There is another name for this behavior, “TransTrender”, as in it is now “trendy” to say that one is transgender, in the right circles.    Back in my college years, hanging around Stanford University, I would often hear complaints from actual gynephilic women, real lesbians, about the phenomena of primarily androphilic women taking social positions as “Political Lesbians” and “Lesbians Until Graduation”.  The “transgender” community now has the same phenomena.  It seems to have become “cool” in some comfortably well off, very socially liberal teenaged and young adult circles to be associated with the LGB and now T community, as though being associated with a marginalized group made up for their obvious social privilege.

One could well imagine the growing resentment felt by those of us who have experienced familial rejection, social disapprobation, economic deprivation, and psychic pain from a lifetime of gender atypicality and dysphoria towards those who misappropriate an identity from the protective cocoon of indulgent family, liberal universities, and the anonymity of the internet.

If these issues had stayed on the pages of tumbler and facebook, it wouldn’t be a problem for science or those seeking better civil rights for transitioning transfolk.  But it hasn’t.

Consider a recent paper published in the Journal of Youth and Adolescence in which the authors very laudably explore the issues of safety and bathroom access for “transgender” youth.  Ah… you are probably anticipating some of the problems that this might entail and you would be right.  But let’s explore each of them carefully.

The authors cite the now popular William’s estimate of 0.7% of the population in the US as “transgendered”.  The problem with that study is the number who identify as “transgendered” because William’s did not apply any operational definition beyond asking if they were “transgendered”. Yet we know that only 0.03% of the U.S. population has actually socially transitioned, according to US Census study that cross-correlated with name/sex status changes to Social Security cards (arguably the absolute best estimate we will ever get to the number of individuals who actually transitioned).  This means that less than 5% of those who identify as “transgender” ever transition.  Thus, by definition, more than 95% of those who identify as “transgender” never transition, that in fact, they aren’t all that gender dysphoric.  So who are they?  Well, given that 80 to 90% of MTF transsexuals are autogynephilic and that 4.6% of men in the general population are autogynephilic, while only 0.5% of women are autoandrophilic, we can surmise that the vast bulk of those who identify as “transgender” adults are autogynephilic males, otherwise gender typical heterosexual men who cross-dress in the privacy of their homes and perhaps occasionally have a “girls’ night out” with other cross-dressers.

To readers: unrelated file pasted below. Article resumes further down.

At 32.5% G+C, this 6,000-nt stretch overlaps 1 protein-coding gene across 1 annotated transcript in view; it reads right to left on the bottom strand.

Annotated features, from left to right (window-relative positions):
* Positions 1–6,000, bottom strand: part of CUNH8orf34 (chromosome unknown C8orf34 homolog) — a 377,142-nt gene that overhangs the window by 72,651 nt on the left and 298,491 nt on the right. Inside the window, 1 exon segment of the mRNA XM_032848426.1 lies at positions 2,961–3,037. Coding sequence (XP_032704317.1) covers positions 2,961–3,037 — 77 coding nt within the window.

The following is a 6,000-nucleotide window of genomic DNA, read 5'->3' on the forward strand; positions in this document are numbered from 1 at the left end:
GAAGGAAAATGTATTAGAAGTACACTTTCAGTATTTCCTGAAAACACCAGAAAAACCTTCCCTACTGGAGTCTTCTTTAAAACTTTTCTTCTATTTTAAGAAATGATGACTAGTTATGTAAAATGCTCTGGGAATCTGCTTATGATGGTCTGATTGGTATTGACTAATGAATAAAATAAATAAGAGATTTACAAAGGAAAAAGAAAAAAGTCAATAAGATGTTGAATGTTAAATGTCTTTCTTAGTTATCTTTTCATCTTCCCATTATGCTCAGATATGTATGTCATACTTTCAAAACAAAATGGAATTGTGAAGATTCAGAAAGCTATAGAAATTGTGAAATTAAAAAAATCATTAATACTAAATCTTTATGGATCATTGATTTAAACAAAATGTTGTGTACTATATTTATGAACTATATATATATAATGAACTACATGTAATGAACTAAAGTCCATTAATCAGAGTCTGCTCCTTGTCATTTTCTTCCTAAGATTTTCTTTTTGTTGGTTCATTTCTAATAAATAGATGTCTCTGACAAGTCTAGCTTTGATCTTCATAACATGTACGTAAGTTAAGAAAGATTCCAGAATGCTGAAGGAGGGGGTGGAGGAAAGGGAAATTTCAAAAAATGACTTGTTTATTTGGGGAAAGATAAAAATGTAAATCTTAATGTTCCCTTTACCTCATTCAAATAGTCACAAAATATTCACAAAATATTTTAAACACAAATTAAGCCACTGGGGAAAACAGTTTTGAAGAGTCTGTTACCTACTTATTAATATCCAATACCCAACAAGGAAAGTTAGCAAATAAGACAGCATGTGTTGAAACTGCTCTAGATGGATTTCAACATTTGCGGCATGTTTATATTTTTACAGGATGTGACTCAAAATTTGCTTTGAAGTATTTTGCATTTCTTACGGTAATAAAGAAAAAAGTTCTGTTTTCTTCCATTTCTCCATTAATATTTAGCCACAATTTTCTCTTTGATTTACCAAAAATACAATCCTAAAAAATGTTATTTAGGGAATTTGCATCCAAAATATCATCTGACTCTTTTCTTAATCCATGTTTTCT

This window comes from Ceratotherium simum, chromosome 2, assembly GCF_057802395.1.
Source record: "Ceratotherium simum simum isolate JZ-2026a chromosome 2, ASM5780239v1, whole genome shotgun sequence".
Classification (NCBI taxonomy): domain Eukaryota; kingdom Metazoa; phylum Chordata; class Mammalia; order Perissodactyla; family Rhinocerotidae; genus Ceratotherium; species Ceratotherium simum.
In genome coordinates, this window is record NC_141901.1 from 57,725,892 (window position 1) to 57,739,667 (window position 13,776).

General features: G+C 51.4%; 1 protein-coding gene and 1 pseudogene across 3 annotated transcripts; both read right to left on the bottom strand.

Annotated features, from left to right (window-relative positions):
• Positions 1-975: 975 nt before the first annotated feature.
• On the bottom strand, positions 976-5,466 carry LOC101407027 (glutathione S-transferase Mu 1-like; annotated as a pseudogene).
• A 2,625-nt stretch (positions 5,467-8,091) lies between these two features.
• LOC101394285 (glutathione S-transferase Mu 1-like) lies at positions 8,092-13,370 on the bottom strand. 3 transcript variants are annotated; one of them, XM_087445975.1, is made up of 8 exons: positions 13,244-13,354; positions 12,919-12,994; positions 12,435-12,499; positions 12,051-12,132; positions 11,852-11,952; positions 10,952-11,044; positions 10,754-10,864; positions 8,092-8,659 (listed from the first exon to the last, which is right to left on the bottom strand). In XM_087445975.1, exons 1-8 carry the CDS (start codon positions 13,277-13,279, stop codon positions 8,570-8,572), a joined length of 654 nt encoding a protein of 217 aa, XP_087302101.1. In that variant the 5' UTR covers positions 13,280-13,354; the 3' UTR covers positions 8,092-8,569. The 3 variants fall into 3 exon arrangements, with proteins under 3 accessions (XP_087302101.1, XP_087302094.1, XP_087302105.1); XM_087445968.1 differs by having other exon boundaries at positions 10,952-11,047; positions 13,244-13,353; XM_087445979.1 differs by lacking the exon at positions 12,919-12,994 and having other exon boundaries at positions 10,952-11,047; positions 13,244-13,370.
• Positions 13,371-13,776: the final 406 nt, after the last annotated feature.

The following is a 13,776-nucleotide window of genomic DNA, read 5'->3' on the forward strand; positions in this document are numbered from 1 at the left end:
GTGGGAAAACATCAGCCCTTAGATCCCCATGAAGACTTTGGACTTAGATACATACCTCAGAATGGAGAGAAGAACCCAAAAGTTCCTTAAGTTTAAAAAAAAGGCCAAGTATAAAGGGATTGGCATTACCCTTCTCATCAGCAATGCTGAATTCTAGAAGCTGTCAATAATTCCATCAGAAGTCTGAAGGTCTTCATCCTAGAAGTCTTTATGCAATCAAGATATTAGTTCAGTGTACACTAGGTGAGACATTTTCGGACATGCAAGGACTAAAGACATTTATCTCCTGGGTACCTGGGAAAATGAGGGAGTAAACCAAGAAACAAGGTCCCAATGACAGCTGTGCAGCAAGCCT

We know that autogynephilic males are gender typical growing up.  They are also gynephilic.  These are, save for their secret cross-dressing and sexual fantasies of being or becoming female, typical, average, run of the mill straight men.  Thus, autogynephilic males who have not transitioned are not socially visible.  Further, we know that the median and average ages of transition for autogynephilic transsexuals (the moment that they become socially visible) is 35 and 40 respectively.  In fact, in the Nuttbrook study, which surveyed 571 transgender women, only one gynephilic (and presumably autogynephilic) individual had begun transition before age 20 and of those who had begun transition before age 20, only 7% said that they were bisexual (of which a number of them are likely to be autogynephilic, as we know from other studies).

Now, compare that to the number of early onset / androphilic transwomen who transition before age 20… that number is half.  HALF.  Further, we know from study after study that such transwomen are very notably gender atypical, as well as gender dysphoric.  THESE are the kids who will be the most socially visible as youth, NOT autogynephilic “transgender”.  On the FtM side, the Autoandrophilic population similarly transition later as adults, not teens.  It will be the rare, very rare (remember, only 0.03% of the total US population transition) exclusively gynephilic, gender dysphoric kids that will be socially visible as youth, not the TuCutes and the TransTrenders.  These are the kids who are socially and personally vulnerable as youth, not the vastly larger number of individuals who will identify as “transgender”.